None of us here have a human king to worry about but we do have to deal with those in positions of authority every day. Perhaps you have an unpredictable boss. Maybe you have an unpredictable professor. How should you deal with them?
The Preacher gives us two pieces of wisdom.
- First recognize and come to terms with their authority and obey what they tell you to do. “I say: Keep the king’s command, because of God’s oath to him.” (Ecclesiastes 8:2, ESV)
- Second, practice patience and discretion when you are in their presence. The Preacher says, “Be not hasty to go from his presence.” In other words don’t turn your back on the King and storm out in a huff.
The Preacher closes this section with a proverb that the wise heart will know the proper time and the just way to deal with the situation you find yourself in. In order to act properly you must either think very quickly on your feet aided by your knowledge of the Scriptures or you should refrain from speaking or acting until you’ve had the chance to properly think through the situation.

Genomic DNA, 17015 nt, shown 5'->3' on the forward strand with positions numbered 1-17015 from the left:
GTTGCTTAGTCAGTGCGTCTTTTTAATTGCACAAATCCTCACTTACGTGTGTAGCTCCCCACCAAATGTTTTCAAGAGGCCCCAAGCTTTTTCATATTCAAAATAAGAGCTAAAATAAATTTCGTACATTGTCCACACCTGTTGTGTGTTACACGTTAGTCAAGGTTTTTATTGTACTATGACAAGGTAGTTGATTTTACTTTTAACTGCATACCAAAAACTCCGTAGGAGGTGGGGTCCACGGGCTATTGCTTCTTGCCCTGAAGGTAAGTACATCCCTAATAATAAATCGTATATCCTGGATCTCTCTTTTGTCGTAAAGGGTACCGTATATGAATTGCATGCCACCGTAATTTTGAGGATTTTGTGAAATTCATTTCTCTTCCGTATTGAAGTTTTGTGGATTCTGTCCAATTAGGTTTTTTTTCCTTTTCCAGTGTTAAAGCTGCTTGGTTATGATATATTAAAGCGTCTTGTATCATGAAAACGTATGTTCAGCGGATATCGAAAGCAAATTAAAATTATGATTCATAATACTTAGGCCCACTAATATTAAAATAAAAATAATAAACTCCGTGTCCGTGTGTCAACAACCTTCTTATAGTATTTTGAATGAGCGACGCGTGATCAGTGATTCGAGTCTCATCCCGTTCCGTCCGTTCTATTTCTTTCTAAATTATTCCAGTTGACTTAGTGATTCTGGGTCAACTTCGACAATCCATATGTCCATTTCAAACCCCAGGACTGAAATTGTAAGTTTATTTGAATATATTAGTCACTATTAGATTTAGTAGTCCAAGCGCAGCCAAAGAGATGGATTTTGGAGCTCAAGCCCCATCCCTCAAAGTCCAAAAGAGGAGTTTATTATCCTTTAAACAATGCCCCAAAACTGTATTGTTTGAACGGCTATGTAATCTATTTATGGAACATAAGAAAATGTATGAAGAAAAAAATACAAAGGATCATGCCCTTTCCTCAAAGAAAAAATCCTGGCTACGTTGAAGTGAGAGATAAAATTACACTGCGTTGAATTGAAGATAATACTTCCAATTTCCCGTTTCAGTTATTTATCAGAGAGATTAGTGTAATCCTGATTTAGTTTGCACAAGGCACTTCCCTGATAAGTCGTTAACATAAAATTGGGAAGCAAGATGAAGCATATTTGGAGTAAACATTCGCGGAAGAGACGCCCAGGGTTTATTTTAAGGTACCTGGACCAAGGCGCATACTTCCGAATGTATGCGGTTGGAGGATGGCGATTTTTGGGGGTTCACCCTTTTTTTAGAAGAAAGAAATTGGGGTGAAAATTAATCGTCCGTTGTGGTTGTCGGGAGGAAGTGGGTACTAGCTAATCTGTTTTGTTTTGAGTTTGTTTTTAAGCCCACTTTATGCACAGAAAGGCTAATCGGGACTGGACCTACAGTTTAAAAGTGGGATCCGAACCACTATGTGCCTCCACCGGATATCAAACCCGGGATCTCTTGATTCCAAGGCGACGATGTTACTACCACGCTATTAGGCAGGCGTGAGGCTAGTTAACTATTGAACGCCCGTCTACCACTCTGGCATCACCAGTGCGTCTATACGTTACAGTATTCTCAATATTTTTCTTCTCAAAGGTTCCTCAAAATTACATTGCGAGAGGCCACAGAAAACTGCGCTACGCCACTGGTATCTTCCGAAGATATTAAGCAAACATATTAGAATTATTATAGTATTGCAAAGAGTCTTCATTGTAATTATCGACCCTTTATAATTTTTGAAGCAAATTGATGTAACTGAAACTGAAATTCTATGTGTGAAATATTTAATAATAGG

What the Preacher is advocating is illustrated in the life and the teachings of Jesus. In Matthew 15 the Pharisees asked Jesus if it was lawful to pay taxes to which Jesus responded by saying “Yes you should pay your taxes.” In Mark 3 the Pharisees were trying to figure out a way to destroy Jesus. What did Jesus do? Mark says the Jesus simply withdrew from the situation. In Matthew 16 Jesus instructed his disciples to “be wise as serpents and innocent as doves.” Why because Jesus certainly understood that we live in a dangerous and unjust world.
The Preacher’s second point is…
II. You must understand the limitations of human wisdom
Now the Preacher has a particular limitation in mind. Specifically he wants us to understand that human wisdom does not enable us to know all the work, all of the activity of God.
The Preacher describes this limitation of human wisdom as “man’s trouble”. He says in verse six that this trouble “lays heavy on man”. It is troubling to many people that they don’t know everything that God has planned for the future.
Our trouble is twofold: First we do not know what the future holds. Second we’re also troubled that we don’t have any control over present events.
To prove his point the preacher gives us several examples.
- The first example the Preacher gives is that no one, wise or foolish has any power over the day of our death.
- The second example the Preacher gives is that once the battle starts, the soldier no longer has the opportunity to leave the battle.